17 ] The International Festival of the Sea attracted over 250,000 visitors to the Port of Portsmouth in 1998, 2001 and 2005. In Gosport an der HMS Sultan, der Heimat der Heimat der Defence School of Marine Engineering (DSMarE) und der Royal Naval Air Engineering and Survival School (RNAESS), vertreten.
Sultan' s premises cover 72 ha of 5.6 km of coastline and are the Royal Navy's biggest educational facility, with some 3,000 staff on duty and civil workload. Gosport has many sport associations and organizations such as boxesing, judgeo, fishing, soccer, knicket, hockey etc.
Borough F.C. plays their home matches in Privett Park and serves both sexes from the ages of six. It plays in the South Football Conference and represents the city at the FA Cup and FA Trophy in the nation. The RMLI Gosport F.C. was a former side that represented the city at the FA Amateur Cup 1910.
Gosport is a 17-mile (27km) water front on the ports of Portsmouth and Solent and is a nautical play area for all. Stokes Bay's pebbly shore drops sharply into the ocean and provides a beautiful view of the boat traffic to and from Portsmouth and Southampton and the many amusement boats from the many boats along the Solent and the Isle of Wight.
It also has a powerful army heritage - especially with the Royal Navy. Among others, the Royal Navy Submarine Museums shows Holland 1 - the first Royal Navy U-boat and the HMS Alliance U-boat from the Second World War. Located in historical Priddy's Hard, the former navy arsenal, this contemporary exhibition is interactively displayed in historical premises overlooking the port of Portsmouth.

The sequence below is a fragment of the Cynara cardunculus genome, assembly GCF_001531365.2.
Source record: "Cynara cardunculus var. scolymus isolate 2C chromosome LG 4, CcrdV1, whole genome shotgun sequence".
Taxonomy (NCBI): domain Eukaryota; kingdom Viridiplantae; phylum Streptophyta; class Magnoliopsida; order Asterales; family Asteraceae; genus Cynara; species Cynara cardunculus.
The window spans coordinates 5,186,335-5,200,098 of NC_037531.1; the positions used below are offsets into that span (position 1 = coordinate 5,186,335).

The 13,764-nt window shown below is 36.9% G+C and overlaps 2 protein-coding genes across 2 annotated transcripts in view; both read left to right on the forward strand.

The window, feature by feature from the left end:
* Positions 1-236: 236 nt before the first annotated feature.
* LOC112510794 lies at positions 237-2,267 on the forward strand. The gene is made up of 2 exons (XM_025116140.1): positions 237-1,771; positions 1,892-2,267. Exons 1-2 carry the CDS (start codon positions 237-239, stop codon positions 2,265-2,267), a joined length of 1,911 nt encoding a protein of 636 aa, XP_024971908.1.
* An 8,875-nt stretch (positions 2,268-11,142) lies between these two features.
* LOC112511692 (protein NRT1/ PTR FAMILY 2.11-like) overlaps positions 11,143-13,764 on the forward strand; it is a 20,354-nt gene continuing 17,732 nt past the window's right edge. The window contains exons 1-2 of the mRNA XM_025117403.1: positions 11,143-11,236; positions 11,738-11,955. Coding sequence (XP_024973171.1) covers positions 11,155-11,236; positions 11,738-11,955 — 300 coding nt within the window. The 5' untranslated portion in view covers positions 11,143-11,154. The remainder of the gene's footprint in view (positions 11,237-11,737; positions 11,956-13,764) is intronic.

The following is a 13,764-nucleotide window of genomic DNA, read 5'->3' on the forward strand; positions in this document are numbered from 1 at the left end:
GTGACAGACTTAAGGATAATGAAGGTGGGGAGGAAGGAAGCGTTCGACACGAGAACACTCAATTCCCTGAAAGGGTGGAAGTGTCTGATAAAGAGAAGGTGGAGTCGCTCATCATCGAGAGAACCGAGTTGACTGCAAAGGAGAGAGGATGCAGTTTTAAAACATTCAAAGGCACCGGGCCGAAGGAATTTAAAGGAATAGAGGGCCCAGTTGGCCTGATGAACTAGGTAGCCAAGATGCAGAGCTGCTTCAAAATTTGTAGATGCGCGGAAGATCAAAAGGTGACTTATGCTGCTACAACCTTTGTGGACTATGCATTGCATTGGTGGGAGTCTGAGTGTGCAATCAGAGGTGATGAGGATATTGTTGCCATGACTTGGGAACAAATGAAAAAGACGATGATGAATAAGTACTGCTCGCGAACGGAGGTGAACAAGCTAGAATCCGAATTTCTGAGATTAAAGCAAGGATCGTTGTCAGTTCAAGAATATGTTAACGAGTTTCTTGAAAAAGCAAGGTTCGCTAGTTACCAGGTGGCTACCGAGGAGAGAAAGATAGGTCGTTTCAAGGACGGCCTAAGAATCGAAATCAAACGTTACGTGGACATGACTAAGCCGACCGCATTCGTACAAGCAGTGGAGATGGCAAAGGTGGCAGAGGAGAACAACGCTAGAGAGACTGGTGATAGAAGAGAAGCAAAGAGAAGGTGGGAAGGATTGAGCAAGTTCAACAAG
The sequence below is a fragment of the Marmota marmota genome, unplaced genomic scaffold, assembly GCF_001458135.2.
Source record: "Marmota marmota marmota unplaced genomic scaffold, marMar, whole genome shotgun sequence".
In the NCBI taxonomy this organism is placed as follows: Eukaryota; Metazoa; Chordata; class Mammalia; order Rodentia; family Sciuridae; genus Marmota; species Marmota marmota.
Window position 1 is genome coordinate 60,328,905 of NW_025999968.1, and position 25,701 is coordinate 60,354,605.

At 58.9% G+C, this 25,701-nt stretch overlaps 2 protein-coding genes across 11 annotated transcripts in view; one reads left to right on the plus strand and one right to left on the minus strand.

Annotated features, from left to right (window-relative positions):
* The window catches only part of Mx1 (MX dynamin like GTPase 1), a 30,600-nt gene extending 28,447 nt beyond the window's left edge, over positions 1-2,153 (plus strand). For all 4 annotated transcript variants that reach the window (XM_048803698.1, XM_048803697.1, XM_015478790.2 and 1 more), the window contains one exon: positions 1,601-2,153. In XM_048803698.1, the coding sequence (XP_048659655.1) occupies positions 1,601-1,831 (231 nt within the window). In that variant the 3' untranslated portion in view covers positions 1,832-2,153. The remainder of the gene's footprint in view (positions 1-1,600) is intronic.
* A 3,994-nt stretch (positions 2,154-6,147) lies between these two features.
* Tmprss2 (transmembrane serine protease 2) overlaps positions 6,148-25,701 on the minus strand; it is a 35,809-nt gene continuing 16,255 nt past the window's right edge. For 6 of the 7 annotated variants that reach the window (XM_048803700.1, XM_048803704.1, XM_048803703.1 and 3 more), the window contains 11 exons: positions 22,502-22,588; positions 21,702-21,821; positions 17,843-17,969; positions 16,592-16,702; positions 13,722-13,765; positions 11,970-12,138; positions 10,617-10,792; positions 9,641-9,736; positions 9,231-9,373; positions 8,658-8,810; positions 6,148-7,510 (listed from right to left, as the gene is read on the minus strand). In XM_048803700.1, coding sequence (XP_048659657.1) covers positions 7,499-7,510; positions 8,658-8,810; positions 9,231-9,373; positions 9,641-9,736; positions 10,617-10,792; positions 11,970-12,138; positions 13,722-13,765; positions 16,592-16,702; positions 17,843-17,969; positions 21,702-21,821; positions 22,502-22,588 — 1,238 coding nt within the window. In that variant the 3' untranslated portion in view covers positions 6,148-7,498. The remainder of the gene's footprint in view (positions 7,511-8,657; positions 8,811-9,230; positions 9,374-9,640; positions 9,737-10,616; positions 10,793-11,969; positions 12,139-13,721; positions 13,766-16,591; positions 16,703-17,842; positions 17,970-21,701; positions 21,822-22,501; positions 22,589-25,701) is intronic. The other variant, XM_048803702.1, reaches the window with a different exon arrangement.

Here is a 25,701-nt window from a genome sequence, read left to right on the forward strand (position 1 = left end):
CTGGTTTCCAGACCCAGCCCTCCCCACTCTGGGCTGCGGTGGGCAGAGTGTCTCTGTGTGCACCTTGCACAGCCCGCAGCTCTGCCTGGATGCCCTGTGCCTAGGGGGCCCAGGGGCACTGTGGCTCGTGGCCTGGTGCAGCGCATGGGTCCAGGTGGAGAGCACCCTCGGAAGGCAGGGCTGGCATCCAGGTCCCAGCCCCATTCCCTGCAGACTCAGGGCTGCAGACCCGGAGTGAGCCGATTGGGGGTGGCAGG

One of Palmerston's Follies constructed in the 1850s, Fort Brockhurst defended the harbour of Portsmouth against the threat of a France-infasion. There is a major exhibit explaining Palmerston's plan to protect the important marina. The Gosport Aviation Heritage Museum, devoted to the Royal Air Force's evolution, is located in the vicinity.
The 1642 is also home to Little Woodham, also known as The 1642 Lives History village. Wiki voyage has a guidebook for Gosport. The Wikimedia Commons has got Gosport medium. "The Gosport Airfield." "The Gosport Local Studies Centre." "The Gosport Discovery Naval Collection".